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Tips from the Boardroom

Becoming an EP is not the only way to balance work and family, as many a corporate working mom or dad can attest. Here's the "other side of the story" for those parents who are lucky enough to have found reliable, quality childcare...and have become "master jugglers" of the executive kind.

© 1998, by Rosanna Pittella

Master jugglers are not confined to the Big Top but alive and well in Corporate America. Successful corporate executives, particularly those with children, are blazing new trails in a quest for lives characterized by balance and excellence. Their strategy is to first define, address, and integrate the needs and responsibilities of each of the three major sectors of life: the professional, the personal, and the physical. Managers, directors, and other corporate pros are leading the charge toward work-styles that allow them to meet all of their responsibilities.

These unique corporate players are characterized by confidence, obsession with professional performance, "executive cool" in the boardroom, and unwavering control over projects. But look closely and you will see baby wipes in their briefcases, workout clothes in the trunks of their cars, and detailed to-do lists and planning calendars that incorporate the requirements of their many roles.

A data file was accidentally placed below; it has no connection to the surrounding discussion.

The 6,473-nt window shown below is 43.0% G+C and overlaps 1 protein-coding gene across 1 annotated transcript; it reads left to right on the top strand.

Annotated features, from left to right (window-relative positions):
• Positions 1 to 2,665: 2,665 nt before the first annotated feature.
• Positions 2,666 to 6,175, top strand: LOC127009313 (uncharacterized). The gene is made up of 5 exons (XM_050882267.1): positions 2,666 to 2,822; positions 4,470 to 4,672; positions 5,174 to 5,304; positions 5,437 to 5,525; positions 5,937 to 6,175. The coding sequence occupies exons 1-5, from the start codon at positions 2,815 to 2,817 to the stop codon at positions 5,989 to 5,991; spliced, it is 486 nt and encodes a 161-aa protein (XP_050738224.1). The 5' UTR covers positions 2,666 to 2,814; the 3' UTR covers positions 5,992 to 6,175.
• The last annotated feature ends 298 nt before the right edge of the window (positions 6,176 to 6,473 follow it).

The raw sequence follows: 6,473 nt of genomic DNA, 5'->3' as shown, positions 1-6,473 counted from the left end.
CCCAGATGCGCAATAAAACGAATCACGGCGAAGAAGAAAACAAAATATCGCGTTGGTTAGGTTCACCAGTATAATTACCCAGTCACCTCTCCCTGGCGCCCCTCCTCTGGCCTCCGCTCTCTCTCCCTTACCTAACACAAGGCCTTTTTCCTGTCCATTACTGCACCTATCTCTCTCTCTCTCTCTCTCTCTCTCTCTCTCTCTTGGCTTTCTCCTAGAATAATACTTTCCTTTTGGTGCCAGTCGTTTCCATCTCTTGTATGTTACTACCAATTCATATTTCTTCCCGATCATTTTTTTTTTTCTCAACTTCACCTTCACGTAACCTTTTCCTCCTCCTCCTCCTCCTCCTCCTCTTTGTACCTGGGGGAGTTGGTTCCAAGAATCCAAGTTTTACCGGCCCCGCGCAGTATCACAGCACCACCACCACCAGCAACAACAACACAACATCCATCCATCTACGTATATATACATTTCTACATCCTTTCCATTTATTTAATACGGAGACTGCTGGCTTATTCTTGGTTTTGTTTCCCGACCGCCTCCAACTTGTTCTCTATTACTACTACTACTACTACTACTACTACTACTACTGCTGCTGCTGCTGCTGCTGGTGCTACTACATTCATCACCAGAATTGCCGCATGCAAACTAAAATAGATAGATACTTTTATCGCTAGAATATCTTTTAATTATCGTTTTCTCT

The following are 'tips and truths' gleaned from conversations with a few such successful master jugglers.

(1) Power is freedom.

Gone are the days when it made sense to accept lower paying, less satisfying positions typically in administrative, support, or sales in the hopes of a more flexible work schedule. The truth is, the higher you climb the ladder, the more control you have over your schedule. Take a look at the corporate workers who enjoy staggered schedules and authorization to telecommute from home. They are not usually members of the administrative or support staff, but higher paid, more visible members of management at some level. The more valuable we are to the organization, the more it will do to support us.

(2) Planning equals peace of mind.

It's just common sense to apply our well-developed corporate skills of organization and management to the most important project of all: our lives, our whole lives. On the job, the true "movers and shakers" live and die, not by "the sword," but by "the list!" To-do lists and planning calendars are power tools in the effort to integrate tasks from all areas of life. As such they make it virtually impossible to focus merely on professional endeavors, all day, every day or to be neglectful of our families or our own needs. When we think ahead and plan for contingencies, we are calmer, and our professional performance benefits.

(3) True excellence requires balance.

Obsessive personalities are common among successful executives. The Achilles' Heel of productive people is the guilt, even depression that they suffer when they feel that one or more facets of their lives have been ignored. Achievers want to win the big bonus but not, for instance, at the cost of neglected children. We want to excel but not at the cost of our own well being. The merit bonus earned is less sweet if it is earned as we watch the scale climb until we are 25+ lbs. overweight. People who achieve want to do so in spite of the challenges that must be overcome. It's not enough to do only one thing (our jobs) well.